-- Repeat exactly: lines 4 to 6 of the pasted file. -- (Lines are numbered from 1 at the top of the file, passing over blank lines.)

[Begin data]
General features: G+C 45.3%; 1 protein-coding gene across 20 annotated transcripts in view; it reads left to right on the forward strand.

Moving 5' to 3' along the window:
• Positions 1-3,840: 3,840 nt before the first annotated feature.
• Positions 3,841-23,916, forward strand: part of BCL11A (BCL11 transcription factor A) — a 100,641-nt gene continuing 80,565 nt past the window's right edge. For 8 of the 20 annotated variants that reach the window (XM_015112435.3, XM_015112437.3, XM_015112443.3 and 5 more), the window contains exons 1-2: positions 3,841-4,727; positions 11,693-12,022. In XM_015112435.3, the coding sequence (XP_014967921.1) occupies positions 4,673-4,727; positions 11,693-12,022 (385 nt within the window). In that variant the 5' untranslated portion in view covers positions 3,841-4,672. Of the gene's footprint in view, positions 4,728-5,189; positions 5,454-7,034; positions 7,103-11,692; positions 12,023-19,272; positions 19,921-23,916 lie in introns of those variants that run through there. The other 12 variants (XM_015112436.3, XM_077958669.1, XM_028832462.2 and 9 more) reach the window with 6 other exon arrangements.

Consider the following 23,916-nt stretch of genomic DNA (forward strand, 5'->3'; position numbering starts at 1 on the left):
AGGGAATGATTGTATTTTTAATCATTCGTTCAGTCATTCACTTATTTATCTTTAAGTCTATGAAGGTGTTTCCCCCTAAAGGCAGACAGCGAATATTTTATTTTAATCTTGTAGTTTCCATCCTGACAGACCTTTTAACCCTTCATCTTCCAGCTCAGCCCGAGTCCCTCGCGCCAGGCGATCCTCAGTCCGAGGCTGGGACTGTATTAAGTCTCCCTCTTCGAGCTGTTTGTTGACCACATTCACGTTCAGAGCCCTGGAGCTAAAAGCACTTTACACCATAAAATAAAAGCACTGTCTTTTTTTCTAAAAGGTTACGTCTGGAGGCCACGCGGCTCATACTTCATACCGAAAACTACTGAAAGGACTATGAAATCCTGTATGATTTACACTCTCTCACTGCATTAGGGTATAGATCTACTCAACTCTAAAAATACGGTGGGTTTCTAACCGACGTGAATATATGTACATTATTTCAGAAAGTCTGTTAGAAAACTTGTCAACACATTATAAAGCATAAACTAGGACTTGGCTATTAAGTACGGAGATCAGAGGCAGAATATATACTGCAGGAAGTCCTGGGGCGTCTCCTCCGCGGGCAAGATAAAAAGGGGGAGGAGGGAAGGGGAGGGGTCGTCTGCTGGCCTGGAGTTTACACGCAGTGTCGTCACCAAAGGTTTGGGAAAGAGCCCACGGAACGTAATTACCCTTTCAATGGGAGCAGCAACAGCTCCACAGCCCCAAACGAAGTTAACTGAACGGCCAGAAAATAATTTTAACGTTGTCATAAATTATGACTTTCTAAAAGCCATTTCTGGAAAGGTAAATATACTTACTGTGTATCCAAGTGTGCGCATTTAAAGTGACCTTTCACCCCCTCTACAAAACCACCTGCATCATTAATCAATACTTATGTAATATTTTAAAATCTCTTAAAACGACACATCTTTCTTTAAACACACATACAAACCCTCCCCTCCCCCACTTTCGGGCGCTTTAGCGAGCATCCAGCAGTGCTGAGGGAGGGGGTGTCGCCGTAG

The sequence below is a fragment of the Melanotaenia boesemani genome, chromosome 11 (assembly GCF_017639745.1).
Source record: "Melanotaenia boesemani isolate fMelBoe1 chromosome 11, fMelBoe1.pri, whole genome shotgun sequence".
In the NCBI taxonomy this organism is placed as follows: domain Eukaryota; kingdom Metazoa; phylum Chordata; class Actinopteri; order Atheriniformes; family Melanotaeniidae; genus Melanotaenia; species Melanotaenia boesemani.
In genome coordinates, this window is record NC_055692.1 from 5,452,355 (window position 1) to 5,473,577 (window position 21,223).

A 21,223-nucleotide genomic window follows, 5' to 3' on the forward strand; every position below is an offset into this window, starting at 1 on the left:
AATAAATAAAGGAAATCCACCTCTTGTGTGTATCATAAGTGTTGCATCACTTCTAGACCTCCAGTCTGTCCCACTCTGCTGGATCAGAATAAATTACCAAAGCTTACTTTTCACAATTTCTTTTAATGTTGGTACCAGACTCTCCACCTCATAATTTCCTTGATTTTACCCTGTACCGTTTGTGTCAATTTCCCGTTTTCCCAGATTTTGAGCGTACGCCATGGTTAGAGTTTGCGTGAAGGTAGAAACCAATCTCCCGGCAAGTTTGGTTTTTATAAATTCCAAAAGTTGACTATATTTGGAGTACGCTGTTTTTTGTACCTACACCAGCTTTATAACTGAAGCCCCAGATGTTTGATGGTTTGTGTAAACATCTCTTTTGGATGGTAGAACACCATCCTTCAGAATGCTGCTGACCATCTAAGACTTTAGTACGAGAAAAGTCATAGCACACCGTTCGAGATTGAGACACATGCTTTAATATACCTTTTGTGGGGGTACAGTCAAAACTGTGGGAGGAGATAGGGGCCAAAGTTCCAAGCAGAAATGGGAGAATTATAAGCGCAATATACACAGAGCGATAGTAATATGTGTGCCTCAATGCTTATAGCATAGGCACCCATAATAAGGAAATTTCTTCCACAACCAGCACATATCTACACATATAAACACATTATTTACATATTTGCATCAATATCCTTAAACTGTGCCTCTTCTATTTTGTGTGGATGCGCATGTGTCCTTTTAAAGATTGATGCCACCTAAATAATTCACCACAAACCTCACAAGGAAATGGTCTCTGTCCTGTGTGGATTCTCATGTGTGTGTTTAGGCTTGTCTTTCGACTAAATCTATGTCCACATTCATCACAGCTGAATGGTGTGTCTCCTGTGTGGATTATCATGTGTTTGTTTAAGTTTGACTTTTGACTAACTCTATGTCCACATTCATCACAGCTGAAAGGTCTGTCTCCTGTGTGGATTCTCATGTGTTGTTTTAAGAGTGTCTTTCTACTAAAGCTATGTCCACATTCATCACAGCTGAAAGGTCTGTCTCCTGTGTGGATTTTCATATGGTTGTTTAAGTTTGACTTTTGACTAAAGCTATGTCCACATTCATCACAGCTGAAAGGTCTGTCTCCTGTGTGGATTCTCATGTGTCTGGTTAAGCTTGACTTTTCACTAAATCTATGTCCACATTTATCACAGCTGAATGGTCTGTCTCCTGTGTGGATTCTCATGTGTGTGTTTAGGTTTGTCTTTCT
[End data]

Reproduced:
• Positions 3,841-23,916, forward strand: part of BCL11A (BCL11 transcription factor A) — a 100,641-nt gene continuing 80,565 nt past the window's right edge. For 8 of the 20 annotated variants that reach the window (XM_015112435.3, XM_015112437.3, XM_015112443.3 and 5 more), the window contains exons 1-2: positions 3,841-4,727; positions 11,693-12,022. In XM_015112435.3, the coding sequence (XP_014967921.1) occupies positions 4,673-4,727; positions 11,693-12,022 (385 nt within the window). In that variant the 5' untranslated portion in view covers positions 3,841-4,672. Of the gene's footprint in view, positions 4,728-5,189; positions 5,454-7,034; positions 7,103-11,692; positions 12,023-19,272; positions 19,921-23,916 lie in introns of those variants that run through there. The other 12 variants (XM_015112436.3, XM_077958669.1, XM_028832462.2 and 9 more) reach the window with 6 other exon arrangements.

Consider the following 23,916-nt stretch of genomic DNA (forward strand, 5'->3'; position numbering starts at 1 on the left):
AGGGAATGATTGTATTTTTAATCATTCGTTCAGTCATTCACTTATTTATCTTTAAGTCTATGAAGGTGTTTCCCCCTAAAGGCAGACAGCGAATATTTTATTTTAATCTTGTAGTTTCCATCCTGACAGACCTTTTAACCCTTCATCTTCCAGCTCAGCCCGAGTCCCTCGCGCCAGGCGATCCTCAGTCCGAGGCTGGGACTGTATTAAGTCTCCCTCTTCGAGCTGTTTGTTGACCACATTCACGTTCAGAGCCCTGGAGCTAAAAGCACTTTACACCATAAAATAAAAGCACTGTCTTTTTTTCTAAAAGGTTACGTCTGGAGGCCACGCGGCTCATACTTCATACCGAAAACTACTGAAAGGACTATGAAATCCTGTATGATTTACACTCTCTCACTGCATTAGGGTATAGATCTACTCAACTCTAAAAATACGGTGGGTTTCTAACCGACGTGAATATATGTACATTATTTCAGAAAGTCTGTTAGAAAACTTGTCAACACATTATAAAGCATAAACTAGGACTTGGCTATTAAGTACGGAGATCAGAGGCAGAATATATACTGCAGGAAGTCCTGGGGCGTCTCCTCCGCGGGCAAGATAAAAAGGGGGAGGAGGGAAGGGGAGGGGTCGTCTGCTGGCCTGGAGTTTACACGCAGTGTCGTCACCAAAGGTTTGGGAAAGAGCCCACGGAACGTAATTACCCTTTCAATGGGAGCAGCAACAGCTCCACAGCCCCAAACGAAGTTAACTGAACGGCCAGAAAATAATTTTAACGTTGTCATAAATTATGACTTTCTAAAAGCCATTTCTGGAAAGGTAAATATACTTACTGTGTATCCAAGTGTGCGCATTTAAAGTGACCTTTCACCCCCTCTACAAAACCACCTGCATCATTAATCAATACTTATGTAATATTTTAAAATCTCTTAAAACGACACATCTTTCTTTAAACACACATACAAACCCTCCCCTCCCCCACTTTCGGGCGCTTTAGCGAGCATCCAGCAGTGCTGAGGGAGGGGGTGTCGCCGTAG